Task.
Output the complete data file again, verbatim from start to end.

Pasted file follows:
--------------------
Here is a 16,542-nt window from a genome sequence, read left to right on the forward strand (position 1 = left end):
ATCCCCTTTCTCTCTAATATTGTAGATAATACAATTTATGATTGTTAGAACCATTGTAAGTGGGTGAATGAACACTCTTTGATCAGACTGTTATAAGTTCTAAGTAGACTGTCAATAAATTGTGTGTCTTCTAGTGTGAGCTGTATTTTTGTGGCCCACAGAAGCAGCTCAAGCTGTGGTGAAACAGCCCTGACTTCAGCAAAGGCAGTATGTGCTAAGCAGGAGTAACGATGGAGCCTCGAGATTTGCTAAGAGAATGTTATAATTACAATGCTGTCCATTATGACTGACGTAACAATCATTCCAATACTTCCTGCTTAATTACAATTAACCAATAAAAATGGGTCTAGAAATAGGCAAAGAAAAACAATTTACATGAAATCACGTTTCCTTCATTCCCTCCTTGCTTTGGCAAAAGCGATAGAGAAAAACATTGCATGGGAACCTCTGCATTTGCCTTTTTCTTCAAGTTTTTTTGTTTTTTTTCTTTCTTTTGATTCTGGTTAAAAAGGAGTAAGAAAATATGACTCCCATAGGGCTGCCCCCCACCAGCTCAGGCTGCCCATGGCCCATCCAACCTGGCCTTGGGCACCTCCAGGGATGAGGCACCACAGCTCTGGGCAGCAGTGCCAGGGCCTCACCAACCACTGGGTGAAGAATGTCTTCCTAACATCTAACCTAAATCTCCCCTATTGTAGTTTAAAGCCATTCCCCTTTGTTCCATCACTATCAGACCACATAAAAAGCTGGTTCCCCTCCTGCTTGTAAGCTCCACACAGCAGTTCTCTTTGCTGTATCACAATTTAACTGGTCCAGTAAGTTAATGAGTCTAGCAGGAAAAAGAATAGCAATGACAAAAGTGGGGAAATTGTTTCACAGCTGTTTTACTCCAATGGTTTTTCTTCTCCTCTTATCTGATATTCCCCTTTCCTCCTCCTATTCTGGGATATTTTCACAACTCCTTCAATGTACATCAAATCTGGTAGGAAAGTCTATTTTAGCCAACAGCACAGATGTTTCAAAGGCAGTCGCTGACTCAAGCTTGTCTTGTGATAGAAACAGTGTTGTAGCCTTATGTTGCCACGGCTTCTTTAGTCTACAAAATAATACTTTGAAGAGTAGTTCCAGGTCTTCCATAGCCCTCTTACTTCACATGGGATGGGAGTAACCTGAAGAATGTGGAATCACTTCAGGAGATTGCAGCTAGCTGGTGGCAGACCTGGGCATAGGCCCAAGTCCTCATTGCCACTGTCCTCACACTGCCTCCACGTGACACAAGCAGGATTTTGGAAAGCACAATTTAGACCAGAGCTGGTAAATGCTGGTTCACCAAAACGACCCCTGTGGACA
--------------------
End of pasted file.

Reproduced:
Here is a 16,542-nt window from a genome sequence, read left to right on the forward strand (position 1 = left end):
ATCCCCTTTCTCTCTAATATTGTAGATAATACAATTTATGATTGTTAGAACCATTGTAAGTGGGTGAATGAACACTCTTTGATCAGACTGTTATAAGTTCTAAGTAGACTGTCAATAAATTGTGTGTCTTCTAGTGTGAGCTGTATTTTTGTGGCCCACAGAAGCAGCTCAAGCTGTGGTGAAACAGCCCTGACTTCAGCAAAGGCAGTATGTGCTAAGCAGGAGTAACGATGGAGCCTCGAGATTTGCTAAGAGAATGTTATAATTACAATGCTGTCCATTATGACTGACGTAACAATCATTCCAATACTTCCTGCTTAATTACAATTAACCAATAAAAATGGGTCTAGAAATAGGCAAAGAAAAACAATTTACATGAAATCACGTTTCCTTCATTCCCTCCTTGCTTTGGCAAAAGCGATAGAGAAAAACATTGCATGGGAACCTCTGCATTTGCCTTTTTCTTCAAGTTTTTTTGTTTTTTTTCTTTCTTTTGATTCTGGTTAAAAAGGAGTAAGAAAATATGACTCCCATAGGGCTGCCCCCCACCAGCTCAGGCTGCCCATGGCCCATCCAACCTGGCCTTGGGCACCTCCAGGGATGAGGCACCACAGCTCTGGGCAGCAGTGCCAGGGCCTCACCAACCACTGGGTGAAGAATGTCTTCCTAACATCTAACCTAAATCTCCCCTATTGTAGTTTAAAGCCATTCCCCTTTGTTCCATCACTATCAGACCACATAAAAAGCTGGTTCCCCTCCTGCTTGTAAGCTCCACACAGCAGTTCTCTTTGCTGTATCACAATTTAACTGGTCCAGTAAGTTAATGAGTCTAGCAGGAAAAAGAATAGCAATGACAAAAGTGGGGAAATTGTTTCACAGCTGTTTTACTCCAATGGTTTTTCTTCTCCTCTTATCTGATATTCCCCTTTCCTCCTCCTATTCTGGGATATTTTCACAACTCCTTCAATGTACATCAAATCTGGTAGGAAAGTCTATTTTAGCCAACAGCACAGATGTTTCAAAGGCAGTCGCTGACTCAAGCTTGTCTTGTGATAGAAACAGTGTTGTAGCCTTATGTTGCCACGGCTTCTTTAGTCTACAAAATAATACTTTGAAGAGTAGTTCCAGGTCTTCCATAGCCCTCTTACTTCACATGGGATGGGAGTAACCTGAAGAATGTGGAATCACTTCAGGAGATTGCAGCTAGCTGGTGGCAGACCTGGGCATAGGCCCAAGTCCTCATTGCCACTGTCCTCACACTGCCTCCACGTGACACAAGCAGGATTTTGGAAAGCACAATTTAGACCAGAGCTGGTAAATGCTGGTTCACCAAAACGACCCCTGTGGACA